Some states push back on guns

Customer Roy Shanks displays the Smith and Wesson variation of the AR-15 rifle he bought at a gun show in Tennessee, one of the states seeking to keep federal officials from enforcing gun policy.
Customer Roy Shanks displays the Smith and Wesson variation of the AR-15 rifle he bought at a gun show in Tennessee, one of the states seeking to keep federal officials from enforcing gun policy. (MICHAEL PATRICK / Knoxville News Sentinel)

One rural sheriff said a constitutional issue is at stake.

Posted: January 18, 2013

GRANTS PASS, Ore. - From Oregon to Mississippi, President Obama's proposed ban on new assault weapons and large-capacity magazines struck a nerve among rural law enforcers and lawmakers, many of whom vowed to ignore any restrictions - and even try to stop federal officials from enforcing gun policy in their jurisdictions.

"A lot of sheriffs are now standing up and saying, 'Follow the Constitution,' " said Josephine County Sheriff Gil Gilbertson, whose territory covers the timbered mountains of southwestern Oregon.

But their actual powers to defy federal law are limited. And much of the impassioned rhetoric amounts to political posturing until - and if - Congress acts.

Absent action by Congress, all that remains are 23 executive orders Obama announced that apply only to the federal government, not local or state law enforcement.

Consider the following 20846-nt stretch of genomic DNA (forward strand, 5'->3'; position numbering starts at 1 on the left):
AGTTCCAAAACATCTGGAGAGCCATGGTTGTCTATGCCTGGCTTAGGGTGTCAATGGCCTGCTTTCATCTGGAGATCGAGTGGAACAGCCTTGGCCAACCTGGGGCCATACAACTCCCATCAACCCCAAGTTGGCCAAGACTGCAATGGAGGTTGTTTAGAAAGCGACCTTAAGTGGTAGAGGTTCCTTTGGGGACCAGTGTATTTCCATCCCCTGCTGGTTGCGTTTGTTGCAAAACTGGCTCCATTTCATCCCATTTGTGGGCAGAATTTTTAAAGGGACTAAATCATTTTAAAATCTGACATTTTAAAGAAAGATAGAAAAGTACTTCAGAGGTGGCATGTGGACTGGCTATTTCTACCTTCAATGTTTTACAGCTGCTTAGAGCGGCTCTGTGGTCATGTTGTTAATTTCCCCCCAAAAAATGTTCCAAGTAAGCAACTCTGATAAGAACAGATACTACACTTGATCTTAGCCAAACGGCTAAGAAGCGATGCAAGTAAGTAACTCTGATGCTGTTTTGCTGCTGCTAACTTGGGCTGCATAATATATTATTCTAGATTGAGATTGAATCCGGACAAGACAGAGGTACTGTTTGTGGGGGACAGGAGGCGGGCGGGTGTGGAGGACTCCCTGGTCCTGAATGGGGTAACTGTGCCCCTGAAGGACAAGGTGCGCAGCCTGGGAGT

In Mississippi, Gov. Phil Bryant, a Republican, urged the Legislature to make it illegal to enforce any executive order that violates the Constitution.

"If someone kicks open my door and they're entering my home, I'd like as many bullets as I could to protect my children," Bryant said. "And what we're doing now is saying, 'We're standing against the federal government taking away our civil liberties.' "

Tennessee Republican State Rep. Joe Carr wants to make it a state crime for federal agents to enforce any ban on firearms or ammunition. He instead called for more armed guards at schools.

Legislative proposals to preempt federal gun restrictions also have arisen in Wyoming, Utah, and Alaska.

A Wyoming bill specifies that any federal limitation on guns would be unenforceable. It also would make it a state felony for federal agents to try to enforce restrictions.

In Utah, some Republicans are preparing legislation to exempt the state from federal gun laws - and fine any federal agents who try to seize guns. A bill in the Alaska House would make it a misdemeanor for a federal agent to enforce new restrictions on gun ownership.

While such proposals are eye-catching, they likely could not be implemented.

"The legislature can pass anything it wants," said Sam Kamin, a constitutional law professor at the University of Denver. "The Supremacy Clause of the Constitution makes that clearly unconstitutional. Where there's a conflict between state and federal law, the federal government is supreme."

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